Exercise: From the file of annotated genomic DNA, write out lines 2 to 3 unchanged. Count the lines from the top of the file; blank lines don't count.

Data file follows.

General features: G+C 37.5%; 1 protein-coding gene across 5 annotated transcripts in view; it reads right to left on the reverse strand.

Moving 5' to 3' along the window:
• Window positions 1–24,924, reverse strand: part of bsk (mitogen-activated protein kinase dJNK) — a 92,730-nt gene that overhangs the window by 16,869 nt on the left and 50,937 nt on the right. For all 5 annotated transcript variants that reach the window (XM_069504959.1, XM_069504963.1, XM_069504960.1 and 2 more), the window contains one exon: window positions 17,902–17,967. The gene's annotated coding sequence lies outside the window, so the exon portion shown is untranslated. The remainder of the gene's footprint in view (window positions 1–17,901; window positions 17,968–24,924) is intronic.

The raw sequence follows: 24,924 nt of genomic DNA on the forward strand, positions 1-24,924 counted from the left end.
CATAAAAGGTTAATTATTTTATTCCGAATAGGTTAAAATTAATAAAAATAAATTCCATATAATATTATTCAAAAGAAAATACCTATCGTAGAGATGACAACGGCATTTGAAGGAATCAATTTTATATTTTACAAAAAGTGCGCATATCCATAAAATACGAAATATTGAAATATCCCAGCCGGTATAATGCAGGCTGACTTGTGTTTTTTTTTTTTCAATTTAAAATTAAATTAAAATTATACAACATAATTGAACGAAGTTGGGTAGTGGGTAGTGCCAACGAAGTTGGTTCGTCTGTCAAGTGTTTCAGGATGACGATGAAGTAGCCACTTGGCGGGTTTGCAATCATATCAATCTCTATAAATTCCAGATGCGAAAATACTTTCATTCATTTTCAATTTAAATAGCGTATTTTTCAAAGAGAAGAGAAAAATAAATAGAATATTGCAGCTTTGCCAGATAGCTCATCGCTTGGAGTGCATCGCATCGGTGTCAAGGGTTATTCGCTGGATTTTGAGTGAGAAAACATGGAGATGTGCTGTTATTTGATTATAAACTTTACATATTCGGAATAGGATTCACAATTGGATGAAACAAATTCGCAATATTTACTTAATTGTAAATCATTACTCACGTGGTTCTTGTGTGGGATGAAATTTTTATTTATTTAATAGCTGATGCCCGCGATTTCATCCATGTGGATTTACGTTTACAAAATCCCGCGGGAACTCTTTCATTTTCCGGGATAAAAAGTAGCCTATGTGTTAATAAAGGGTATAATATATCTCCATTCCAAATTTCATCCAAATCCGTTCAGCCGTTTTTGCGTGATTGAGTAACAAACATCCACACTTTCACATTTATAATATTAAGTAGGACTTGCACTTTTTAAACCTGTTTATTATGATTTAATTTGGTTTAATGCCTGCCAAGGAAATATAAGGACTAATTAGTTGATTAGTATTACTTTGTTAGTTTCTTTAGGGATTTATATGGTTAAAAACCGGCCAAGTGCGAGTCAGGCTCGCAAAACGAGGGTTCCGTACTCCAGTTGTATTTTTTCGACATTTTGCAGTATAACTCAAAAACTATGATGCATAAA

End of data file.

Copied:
Moving 5' to 3' along the window:
• Window positions 1–24,924, reverse strand: part of bsk (mitogen-activated protein kinase dJNK) — a 92,730-nt gene that overhangs the window by 16,869 nt on the left and 50,937 nt on the right. For all 5 annotated transcript variants that reach the window (XM_069504959.1, XM_069504963.1, XM_069504960.1 and 2 more), the window contains one exon: window positions 17,902–17,967. The gene's annotated coding sequence lies outside the window, so the exon portion shown is untranslated. The remainder of the gene's footprint in view (window positions 1–17,901; window positions 17,968–24,924) is intronic.